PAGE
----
First, your option 1 is the conventional direction from the viewpoint of the finished product, but the more difficult in terms of laying. I did some laminate recently that went around the sort of obstructions you indicate (though quite a bit deeper in my case) and found the best way to get everything to fit right was run a few widths out from the protruding walls all the way down the middle of the room, then temporarily lay from the depth of each alcove to get a measurement for cutting the final board against the wall. Somehow, simply measuring doesn't always cover the situation and, even when replacing skirting over the edges, you don't have a lot of room for error, if you want to keep a useful expansion gap and have everything looking straight, when the walls may well not be completely true.
Second, one trick for getting this stuff to go under things is to carefully remove the 'bulge' off the tongue that clicks into the receiving board, then you have something more like a tongue and groove fit that can be slid under things. These then have to be glued together but it saves demolishing too much. This only need apply to the board that's going around the obstruction, although you may need to do the same at each end of it if it's in a run, to slide the adjacent boards into it.
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No matter what side you start one side of the room has to have the skirting,architrave taken off the walls and doors to fit the laminate. Its impossible to click it in place on the final run of planks unless you do as suggested ie cut the bulge off the laminate but this is more tedious work than taking off the skirting and architrave.
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Rubbish! I lay a lot of laminate and have never had to remove architrave and skirtings.
--
Regards
Phil

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do
work
Pray do tell how you manage to get the last run of planks under the skirting and at the same time click it in place on the second to final run?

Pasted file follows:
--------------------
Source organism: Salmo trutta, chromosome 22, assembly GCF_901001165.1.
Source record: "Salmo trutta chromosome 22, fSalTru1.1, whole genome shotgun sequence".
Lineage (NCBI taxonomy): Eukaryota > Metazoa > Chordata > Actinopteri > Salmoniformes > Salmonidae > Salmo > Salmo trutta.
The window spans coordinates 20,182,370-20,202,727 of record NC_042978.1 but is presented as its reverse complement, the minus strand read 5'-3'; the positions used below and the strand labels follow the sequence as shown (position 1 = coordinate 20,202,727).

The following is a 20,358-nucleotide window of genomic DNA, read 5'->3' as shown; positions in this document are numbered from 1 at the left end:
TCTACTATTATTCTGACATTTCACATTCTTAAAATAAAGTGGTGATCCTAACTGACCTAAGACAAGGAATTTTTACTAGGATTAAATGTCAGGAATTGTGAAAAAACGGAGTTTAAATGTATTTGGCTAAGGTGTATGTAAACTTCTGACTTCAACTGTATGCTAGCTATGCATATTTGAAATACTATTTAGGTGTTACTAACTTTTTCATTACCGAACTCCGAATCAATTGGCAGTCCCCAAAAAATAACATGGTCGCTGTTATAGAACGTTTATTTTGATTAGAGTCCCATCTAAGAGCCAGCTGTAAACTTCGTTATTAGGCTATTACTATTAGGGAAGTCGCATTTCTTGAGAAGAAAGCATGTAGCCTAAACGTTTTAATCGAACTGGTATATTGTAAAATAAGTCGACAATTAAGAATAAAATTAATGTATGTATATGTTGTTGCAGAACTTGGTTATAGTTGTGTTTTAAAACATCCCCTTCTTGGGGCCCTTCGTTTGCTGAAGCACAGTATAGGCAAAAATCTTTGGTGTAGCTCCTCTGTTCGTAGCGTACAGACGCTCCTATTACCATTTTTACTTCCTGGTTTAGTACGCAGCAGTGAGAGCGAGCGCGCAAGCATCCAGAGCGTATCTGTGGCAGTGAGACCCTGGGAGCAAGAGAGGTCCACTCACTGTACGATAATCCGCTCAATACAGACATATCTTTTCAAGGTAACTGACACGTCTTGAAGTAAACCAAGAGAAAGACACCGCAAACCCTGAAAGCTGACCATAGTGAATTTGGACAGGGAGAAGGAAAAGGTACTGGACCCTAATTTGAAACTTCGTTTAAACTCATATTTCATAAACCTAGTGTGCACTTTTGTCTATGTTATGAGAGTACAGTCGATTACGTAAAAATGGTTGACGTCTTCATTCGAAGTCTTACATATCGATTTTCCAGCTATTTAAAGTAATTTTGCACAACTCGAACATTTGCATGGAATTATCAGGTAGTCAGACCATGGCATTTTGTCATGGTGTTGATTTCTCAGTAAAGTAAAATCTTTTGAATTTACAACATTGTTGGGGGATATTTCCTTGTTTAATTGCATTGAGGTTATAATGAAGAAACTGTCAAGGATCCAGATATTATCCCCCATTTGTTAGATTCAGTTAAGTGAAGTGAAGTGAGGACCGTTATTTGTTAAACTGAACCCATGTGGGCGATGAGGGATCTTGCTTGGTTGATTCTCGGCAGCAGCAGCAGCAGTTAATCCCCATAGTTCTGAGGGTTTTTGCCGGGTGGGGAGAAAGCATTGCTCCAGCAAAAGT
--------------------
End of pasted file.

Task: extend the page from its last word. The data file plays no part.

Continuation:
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wrote:

course he didnt say he could do that
he said he lays a lot of laminate
he didnt say he was any good at it
catty
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Seem to make a good living at it and I have never had a complaint so far.
Making 700 a week at the moment.
--
Regards
Phil

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Don't understand why you would want to put the flooring "under" the skirting as I assumed we were talking about "trimmed" edges.
Last run is cut and fitted first, under architrave which has been undercut previously, then lay second to last run. Expansion gap takes care of overlap on last tongue and you simply bang it home using a flooring bar.
--
Regards
Phil

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as the op said,you need to lift one of the boards in order to make a join are you saying you hammer the boards together while theyre both flat?
cos when i tried that the board crushed
felix
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Of course you should be able to hammer boards together when flat. If you can't, there's something wrong with the flooring or the tools you're using.
You need the proper tools e.g. flooring block and bar as a minimum. Never hammer the edge of the flooring as it will crush. A flooring block has a slot which goes over the tongue and prevents damage.
--
Regards
Phil